Kate replayed the tragedy that had left Jamie homeless as she loaded clothes into the washer.

Her sister Caroline’s husband—and his replacement—gone, Caroline had turned to drugs to deal with her mentally challenged son. The morning of the accident had been a particularly difficult one. 

Caroline’s 7-year-old daughter, Amy, sat in the back seat on the way to a doctor’s appointment. The crash, the utility pole bent, wires hanging, the explosion. Mother and daughter gone before help could arrive. 

Jamie survived because he was staying with Kate. He didn’t behave well in doctors' offices. He’d seen too many in his young life.

Kate took a deep breath and wiped a tear from her eye. She never planned to have children, especially after the age of forty. She loved the ones she taught each day and that satisfied her maternal instincts. Then she inherited Jamie. 

She continued teaching until the end of the year but found it difficult to manage both. Kate applied for financial assistance, and between that, her savings, and money she earned tutoring, she and Jamie managed. It helped that the house was paid for.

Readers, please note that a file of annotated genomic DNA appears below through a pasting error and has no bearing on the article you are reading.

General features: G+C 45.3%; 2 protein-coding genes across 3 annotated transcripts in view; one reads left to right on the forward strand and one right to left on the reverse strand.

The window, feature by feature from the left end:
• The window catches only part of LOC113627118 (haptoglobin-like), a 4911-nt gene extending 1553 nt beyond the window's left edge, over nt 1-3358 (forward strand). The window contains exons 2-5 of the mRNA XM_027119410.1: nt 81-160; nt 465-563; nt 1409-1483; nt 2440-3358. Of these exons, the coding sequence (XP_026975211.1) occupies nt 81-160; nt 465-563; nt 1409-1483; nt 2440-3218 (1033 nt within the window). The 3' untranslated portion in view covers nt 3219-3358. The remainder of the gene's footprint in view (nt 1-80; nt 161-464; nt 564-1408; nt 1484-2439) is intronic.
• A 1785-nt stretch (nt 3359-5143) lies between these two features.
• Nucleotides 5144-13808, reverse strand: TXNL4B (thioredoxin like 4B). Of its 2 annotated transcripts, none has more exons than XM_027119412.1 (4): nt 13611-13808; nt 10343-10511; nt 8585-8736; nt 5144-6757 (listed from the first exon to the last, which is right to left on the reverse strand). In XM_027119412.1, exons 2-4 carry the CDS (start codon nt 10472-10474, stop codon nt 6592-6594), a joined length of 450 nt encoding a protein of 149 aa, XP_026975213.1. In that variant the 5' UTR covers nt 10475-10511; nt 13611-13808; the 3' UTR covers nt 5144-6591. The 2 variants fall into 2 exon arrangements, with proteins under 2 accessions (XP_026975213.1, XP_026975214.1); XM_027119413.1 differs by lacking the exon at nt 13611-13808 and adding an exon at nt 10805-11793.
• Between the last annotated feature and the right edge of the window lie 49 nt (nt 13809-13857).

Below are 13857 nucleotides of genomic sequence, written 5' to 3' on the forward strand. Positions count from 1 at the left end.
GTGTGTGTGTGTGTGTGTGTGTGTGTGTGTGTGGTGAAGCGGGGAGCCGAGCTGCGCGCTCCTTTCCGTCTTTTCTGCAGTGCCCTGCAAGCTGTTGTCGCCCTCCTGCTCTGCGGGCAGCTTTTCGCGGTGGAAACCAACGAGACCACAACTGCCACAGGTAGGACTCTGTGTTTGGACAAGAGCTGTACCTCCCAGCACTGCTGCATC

As she sorted the clothes, she remembered her first few weeks with Jamie. He couldn’t—or didn’t want to—understand what had happened. Kate never told him about the accident. Just that his mom and sis weren’t coming home.

He was calm at first, playing with his soldiers. Then he began to yell and throw things. Being big for fourteen, like his dad, Kate found it difficult to control him physically. Instead, she stood in the doorway until he collapsed in tears, then cradled him in her arms. Eventually, he fell asleep. He remained silent for the next week, sitting in a corner of his bedroom, refusing to come out, and eating little.